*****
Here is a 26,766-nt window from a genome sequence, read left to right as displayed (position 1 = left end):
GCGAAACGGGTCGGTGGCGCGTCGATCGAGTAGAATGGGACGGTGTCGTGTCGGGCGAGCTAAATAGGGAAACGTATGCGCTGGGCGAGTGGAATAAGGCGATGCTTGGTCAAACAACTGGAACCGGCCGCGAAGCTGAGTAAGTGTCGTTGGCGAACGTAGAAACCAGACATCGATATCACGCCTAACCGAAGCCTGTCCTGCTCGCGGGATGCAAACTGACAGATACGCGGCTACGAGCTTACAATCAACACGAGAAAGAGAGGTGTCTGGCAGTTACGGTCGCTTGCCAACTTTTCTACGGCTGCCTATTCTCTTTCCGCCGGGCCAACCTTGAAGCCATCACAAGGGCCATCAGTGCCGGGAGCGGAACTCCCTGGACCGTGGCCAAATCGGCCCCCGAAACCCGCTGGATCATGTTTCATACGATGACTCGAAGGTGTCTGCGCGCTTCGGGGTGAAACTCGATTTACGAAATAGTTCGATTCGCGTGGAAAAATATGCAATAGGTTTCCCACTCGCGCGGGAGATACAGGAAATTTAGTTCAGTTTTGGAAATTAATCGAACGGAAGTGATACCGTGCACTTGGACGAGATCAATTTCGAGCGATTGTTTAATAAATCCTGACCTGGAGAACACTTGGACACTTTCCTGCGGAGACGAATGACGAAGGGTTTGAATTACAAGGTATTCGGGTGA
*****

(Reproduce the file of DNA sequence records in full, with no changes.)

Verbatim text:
Here is a 26,766-nt window from a genome sequence, read left to right as displayed (position 1 = left end):
GCGAAACGGGTCGGTGGCGCGTCGATCGAGTAGAATGGGACGGTGTCGTGTCGGGCGAGCTAAATAGGGAAACGTATGCGCTGGGCGAGTGGAATAAGGCGATGCTTGGTCAAACAACTGGAACCGGCCGCGAAGCTGAGTAAGTGTCGTTGGCGAACGTAGAAACCAGACATCGATATCACGCCTAACCGAAGCCTGTCCTGCTCGCGGGATGCAAACTGACAGATACGCGGCTACGAGCTTACAATCAACACGAGAAAGAGAGGTGTCTGGCAGTTACGGTCGCTTGCCAACTTTTCTACGGCTGCCTATTCTCTTTCCGCCGGGCCAACCTTGAAGCCATCACAAGGGCCATCAGTGCCGGGAGCGGAACTCCCTGGACCGTGGCCAAATCGGCCCCCGAAACCCGCTGGATCATGTTTCATACGATGACTCGAAGGTGTCTGCGCGCTTCGGGGTGAAACTCGATTTACGAAATAGTTCGATTCGCGTGGAAAAATATGCAATAGGTTTCCCACTCGCGCGGGAGATACAGGAAATTTAGTTCAGTTTTGGAAATTAATCGAACGGAAGTGATACCGTGCACTTGGACGAGATCAATTTCGAGCGATTGTTTAATAAATCCTGACCTGGAGAACACTTGGACACTTTCCTGCGGAGACGAATGACGAAGGGTTTGAATTACAAGGTATTCGGGTGA